If a friend has a piece of food noticeably stuck in his teeth, you’d tell him, right?
Or would you rather that he go through his day oblivious to the fact that there’s a chunk of green something from lunch lodged between his front two teeth, and that every time he opens his mouth people cringe?
So, I’ll be blunt: “Toledo, you have an image problem.”
And it’s not just me saying that.
It’s having “Toledo” and “dangerous water” repeated in the same sentence over and over on the national airwaves and in phone calls from distant relatives wondering if you’re safe.
As far as conjuring positive publicity for our fair city, last weekend’s water crisis didn’t help the cause, acknowledges Richard Nachazel, president of Destination Toledo, Inc., which helps market the city.
“[But] we’ve had the algae problem for years,” he said. “And [the water industry] every year talked with legislators about what was happening to Lake Erie. Eleven million residents not only get their drinking water” from the lake, “but enjoy recreational and leisure activities.
“Hopefully ... the rest of the world will see the importance of the lake and its impact not only on the residents but to visitors as well.”
Nachazel’s correct in that last weekend’s crisis that left 500,000 residents without drinking water was a years-in-the-making wake-up call to the nation and world.
But the algae bloom in Lake Erie that produced a deadly toxin called microcystin is really only the latest in a string of bad publicity for a city in need of good press. Or perhaps you’ve forgotten:
The 2005 Nazi race riot and former Toledo mayor Carty Finkbeiner insulting an overweight teenager.
The October, 2010, shoot-out at the Route 66 Bar 7 grill or the 24-year-old woman who punched out a fast-food drive-through window because chicken nuggets weren’t being served.
All of these are unflattering moments that generated unwanted media buzz. And that’s difficult for a city the size of Toledo to overcome, said Bob Thompson, director of Syracuse University’s Bleier Center for Television & Popular Culture.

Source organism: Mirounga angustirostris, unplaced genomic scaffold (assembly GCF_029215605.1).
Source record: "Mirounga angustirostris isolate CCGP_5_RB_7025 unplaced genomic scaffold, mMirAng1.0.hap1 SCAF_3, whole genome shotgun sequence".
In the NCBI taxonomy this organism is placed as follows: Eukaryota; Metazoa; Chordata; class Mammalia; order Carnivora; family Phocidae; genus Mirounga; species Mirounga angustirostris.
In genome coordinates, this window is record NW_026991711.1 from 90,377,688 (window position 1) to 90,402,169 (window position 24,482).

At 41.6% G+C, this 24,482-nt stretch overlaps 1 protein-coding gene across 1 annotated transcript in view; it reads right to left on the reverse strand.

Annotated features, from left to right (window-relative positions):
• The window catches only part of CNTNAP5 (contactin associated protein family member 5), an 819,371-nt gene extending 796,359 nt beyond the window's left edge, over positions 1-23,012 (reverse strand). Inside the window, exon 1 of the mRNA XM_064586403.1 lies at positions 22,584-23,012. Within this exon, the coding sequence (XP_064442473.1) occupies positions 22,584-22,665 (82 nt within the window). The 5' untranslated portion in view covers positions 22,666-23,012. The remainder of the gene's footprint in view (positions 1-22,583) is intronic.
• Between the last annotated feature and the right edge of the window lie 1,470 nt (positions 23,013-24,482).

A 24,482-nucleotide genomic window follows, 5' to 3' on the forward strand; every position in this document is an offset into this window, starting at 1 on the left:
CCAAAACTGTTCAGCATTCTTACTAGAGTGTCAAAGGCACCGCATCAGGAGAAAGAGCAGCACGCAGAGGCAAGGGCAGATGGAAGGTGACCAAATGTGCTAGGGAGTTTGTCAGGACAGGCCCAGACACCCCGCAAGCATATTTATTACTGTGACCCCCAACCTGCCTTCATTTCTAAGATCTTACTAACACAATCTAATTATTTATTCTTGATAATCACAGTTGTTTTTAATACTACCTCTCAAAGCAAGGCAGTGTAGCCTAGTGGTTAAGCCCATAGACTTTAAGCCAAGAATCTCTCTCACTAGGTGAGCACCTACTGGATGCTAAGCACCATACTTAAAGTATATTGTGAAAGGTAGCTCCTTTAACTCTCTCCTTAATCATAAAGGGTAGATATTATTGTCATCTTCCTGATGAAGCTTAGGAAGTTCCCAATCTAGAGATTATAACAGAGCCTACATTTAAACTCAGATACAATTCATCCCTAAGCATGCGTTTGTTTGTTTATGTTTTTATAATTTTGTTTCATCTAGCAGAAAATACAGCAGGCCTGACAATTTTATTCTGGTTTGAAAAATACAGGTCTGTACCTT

“Toledo is one of those places that doesn’t have a whole bunch of images to dilute [negative] things,” he said. “If you hear a bunch of negative things that happen in New York or Las Vegas or New Orleans or Los Angeles, they are diluted by the millions of other impressions that are constantly present in these places.
“But Toledo is a whole different story. Not a whole lot of people who don’t live in northern Ohio know much about Toledo at all,” he said. “You hear a story about Toledo and that’s all you know about Toledo.”
“Can you turn around a national identity doing that? No, I don’t think that’s possible to do,” Thompson said. “But these campaigns have value because it says your city hasn’t given up yet. I think those things are useful exercises in certain places, announcing that you’re just not rolling over.”
On the bright side of #emptyglasscity — as the crisis came to be known on Twitter — the national media didn’t find and report rioting in the streets and rampant looting. There were no raging fires or demolished cars — the kinds of activities most often seen when a team wins a national championship — that make for stirring visuals. Just green algae and lines of people waiting mostly patiently to buy bottled water.
Former Toledoan P. J. O’Rourke also chimed in with a column for The Daily Beast — http://thebea.st/1y9EMxK — in which he praised the city’s toughness: “Exposure to microcystin results in abnormal liver function, diarrhea, vomiting, nausea, numbness, and dizziness.
Or, as we Toledoans call it, ‘Monday Morning.’”
Tough. Resourceful. And we don’t riot.
Now that’s an image and hashtag for the city to build on.
And it’s certainly more pro-Toledo than #dontdrinkthewater.
Contact Kirk Baird at: firstname.lastname@example.org or 419-724-6734.